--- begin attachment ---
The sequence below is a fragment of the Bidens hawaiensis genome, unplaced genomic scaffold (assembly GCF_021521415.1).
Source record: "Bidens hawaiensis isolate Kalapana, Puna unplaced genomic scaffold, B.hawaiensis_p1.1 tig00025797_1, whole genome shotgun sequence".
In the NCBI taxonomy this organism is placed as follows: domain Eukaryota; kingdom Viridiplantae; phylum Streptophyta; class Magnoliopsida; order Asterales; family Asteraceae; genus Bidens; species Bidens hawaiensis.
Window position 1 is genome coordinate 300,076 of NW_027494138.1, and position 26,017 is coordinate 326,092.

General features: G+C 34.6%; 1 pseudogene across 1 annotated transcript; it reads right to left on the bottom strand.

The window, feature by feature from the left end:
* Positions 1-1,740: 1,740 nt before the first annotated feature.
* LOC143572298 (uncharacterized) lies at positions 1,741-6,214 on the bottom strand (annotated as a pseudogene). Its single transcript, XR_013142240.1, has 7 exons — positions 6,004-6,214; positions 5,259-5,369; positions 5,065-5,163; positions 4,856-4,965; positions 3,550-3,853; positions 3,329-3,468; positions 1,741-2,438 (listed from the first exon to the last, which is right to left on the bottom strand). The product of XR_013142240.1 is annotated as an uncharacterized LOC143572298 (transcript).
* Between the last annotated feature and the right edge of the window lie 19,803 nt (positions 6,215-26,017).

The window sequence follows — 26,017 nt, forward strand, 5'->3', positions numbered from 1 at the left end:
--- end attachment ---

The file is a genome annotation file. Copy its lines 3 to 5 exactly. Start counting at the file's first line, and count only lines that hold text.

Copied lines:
In the NCBI taxonomy this organism is placed as follows: domain Eukaryota; kingdom Viridiplantae; phylum Streptophyta; class Magnoliopsida; order Asterales; family Asteraceae; genus Bidens; species Bidens hawaiensis.
Window position 1 is genome coordinate 300,076 of NW_027494138.1, and position 26,017 is coordinate 326,092.

General features: G+C 34.6%; 1 pseudogene across 1 annotated transcript; it reads right to left on the bottom strand.